Hair loss can be the result of many different factors, or sometimes a combination of factors. In the same way that men and women can suffer from different types of hair loss, different types of women can be prone to different hair loss complaints. Some of these conditions are hereditary, some have medical causes, while others can be caused or exacerbated by lifestyle choices. The latter of these, luckily, is the type that you’re more likely to be able to address with relative ease.

Black women have a greater tendency to suffer from a type of hair loss known as traction alopecia because of the hair styles and products that they tend to favour for their hair. Traction alopecia is where styling choices put stress and strain on hair follicles, causing patchy baldness where the follicles have been put under the most pressure.

Troublesome styling choices

The types of styles that have traditionally been linked with traction alopecia are tight ‘ballerina’ buns, corn-weaves and braids. The extended periods of stress that these styles place on the follicles cause them to become damaged and the hair can fall out. It is more commonly linked with these styles as they are often worn for weeks or months at a time, never giving your follicles time to relax and recover.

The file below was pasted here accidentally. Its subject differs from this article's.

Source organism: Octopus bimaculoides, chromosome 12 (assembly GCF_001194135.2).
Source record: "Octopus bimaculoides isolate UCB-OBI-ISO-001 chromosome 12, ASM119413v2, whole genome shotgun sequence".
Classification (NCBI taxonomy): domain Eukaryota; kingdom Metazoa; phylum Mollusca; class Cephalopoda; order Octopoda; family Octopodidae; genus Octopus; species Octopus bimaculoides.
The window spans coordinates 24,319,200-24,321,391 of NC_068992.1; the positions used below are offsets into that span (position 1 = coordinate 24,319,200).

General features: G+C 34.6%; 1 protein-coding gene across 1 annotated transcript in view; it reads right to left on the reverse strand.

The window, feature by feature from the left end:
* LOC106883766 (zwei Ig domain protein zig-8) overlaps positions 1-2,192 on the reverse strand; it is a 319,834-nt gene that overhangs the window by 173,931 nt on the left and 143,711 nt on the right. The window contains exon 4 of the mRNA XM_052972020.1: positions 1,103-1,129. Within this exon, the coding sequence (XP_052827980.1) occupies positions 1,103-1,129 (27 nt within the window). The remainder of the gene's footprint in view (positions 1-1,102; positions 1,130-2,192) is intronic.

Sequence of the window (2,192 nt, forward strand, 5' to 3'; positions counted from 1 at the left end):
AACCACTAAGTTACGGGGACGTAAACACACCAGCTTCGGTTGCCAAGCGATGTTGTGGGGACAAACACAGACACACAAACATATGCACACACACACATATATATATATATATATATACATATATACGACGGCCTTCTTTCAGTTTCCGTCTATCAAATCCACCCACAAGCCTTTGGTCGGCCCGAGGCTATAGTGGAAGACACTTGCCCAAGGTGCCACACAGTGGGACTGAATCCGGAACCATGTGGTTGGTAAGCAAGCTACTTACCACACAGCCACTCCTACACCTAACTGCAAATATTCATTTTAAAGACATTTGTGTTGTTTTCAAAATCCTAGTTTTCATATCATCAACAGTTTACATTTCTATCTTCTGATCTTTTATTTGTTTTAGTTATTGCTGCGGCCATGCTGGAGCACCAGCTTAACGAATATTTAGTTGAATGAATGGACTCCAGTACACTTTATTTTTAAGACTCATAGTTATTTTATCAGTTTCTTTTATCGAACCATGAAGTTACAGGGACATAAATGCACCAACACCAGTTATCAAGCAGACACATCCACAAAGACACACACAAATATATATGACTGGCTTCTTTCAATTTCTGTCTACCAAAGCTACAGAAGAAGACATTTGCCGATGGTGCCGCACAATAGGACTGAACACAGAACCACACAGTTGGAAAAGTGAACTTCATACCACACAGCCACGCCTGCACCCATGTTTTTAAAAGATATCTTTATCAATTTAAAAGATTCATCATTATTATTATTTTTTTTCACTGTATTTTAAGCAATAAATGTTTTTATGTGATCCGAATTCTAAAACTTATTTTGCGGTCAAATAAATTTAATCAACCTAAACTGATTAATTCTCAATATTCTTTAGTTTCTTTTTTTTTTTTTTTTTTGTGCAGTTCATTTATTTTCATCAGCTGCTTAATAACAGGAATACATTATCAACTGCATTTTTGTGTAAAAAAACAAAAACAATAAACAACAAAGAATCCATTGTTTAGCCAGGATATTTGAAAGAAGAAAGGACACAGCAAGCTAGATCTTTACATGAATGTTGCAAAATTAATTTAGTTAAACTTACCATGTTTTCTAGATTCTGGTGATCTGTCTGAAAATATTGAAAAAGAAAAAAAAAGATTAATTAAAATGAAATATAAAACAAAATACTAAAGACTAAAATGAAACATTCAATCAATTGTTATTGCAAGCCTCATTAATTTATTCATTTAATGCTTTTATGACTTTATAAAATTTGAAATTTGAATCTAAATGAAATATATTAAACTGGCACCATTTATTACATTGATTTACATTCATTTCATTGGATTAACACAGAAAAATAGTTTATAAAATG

The good news is that this is often not permanent. If the cause of the hair loss is correctly identified and the styles are softened, or worn less frequently, then this gives the hair follicles times to recover. In time, the hair will grow back, although this is not a quick process.

Harsh chemicals

Other causes of hair loss for black women that can put unnecessary pressure on hair follicles is processes such chemical relaxing. This is a very popular treatment in the Afro-Caribbean community, as it relaxed tight curls and allows a range of different styles to be achieved. The danger with this type of procedure is that is can cause the hair to become brittle and break, which is known as traumatic alopecia.

Underlying hair loss conditions

Finally, there is also a condition that black women are more likely to suffer from, called ‘Central Centrifugal Cicatrical Alopecia’ (understandably shorted to CCCA). This is whereby the centre parting widens and the scalp changes in look and appearance. This is because of ‘scarring’ to the head left by the degenerating follicles. Like traction and traumatic alopecia, the theory is that this type of hair loss also results from a combination of styling and product choices that have a detrimental effect in the health of the scalp and the hair follicles.

What to do if this sounds familiar

As with any condition that is the result of personal choices, the best way to avoid the issue is to adjust your lifestyle choices to mitigate against the changes of the problem occurring in the first place. If you favour tight hair styles or indulge in chemical treatments for your hair, consider reducing the frequency of these to give your hair follicles an opportunity to relax and recover.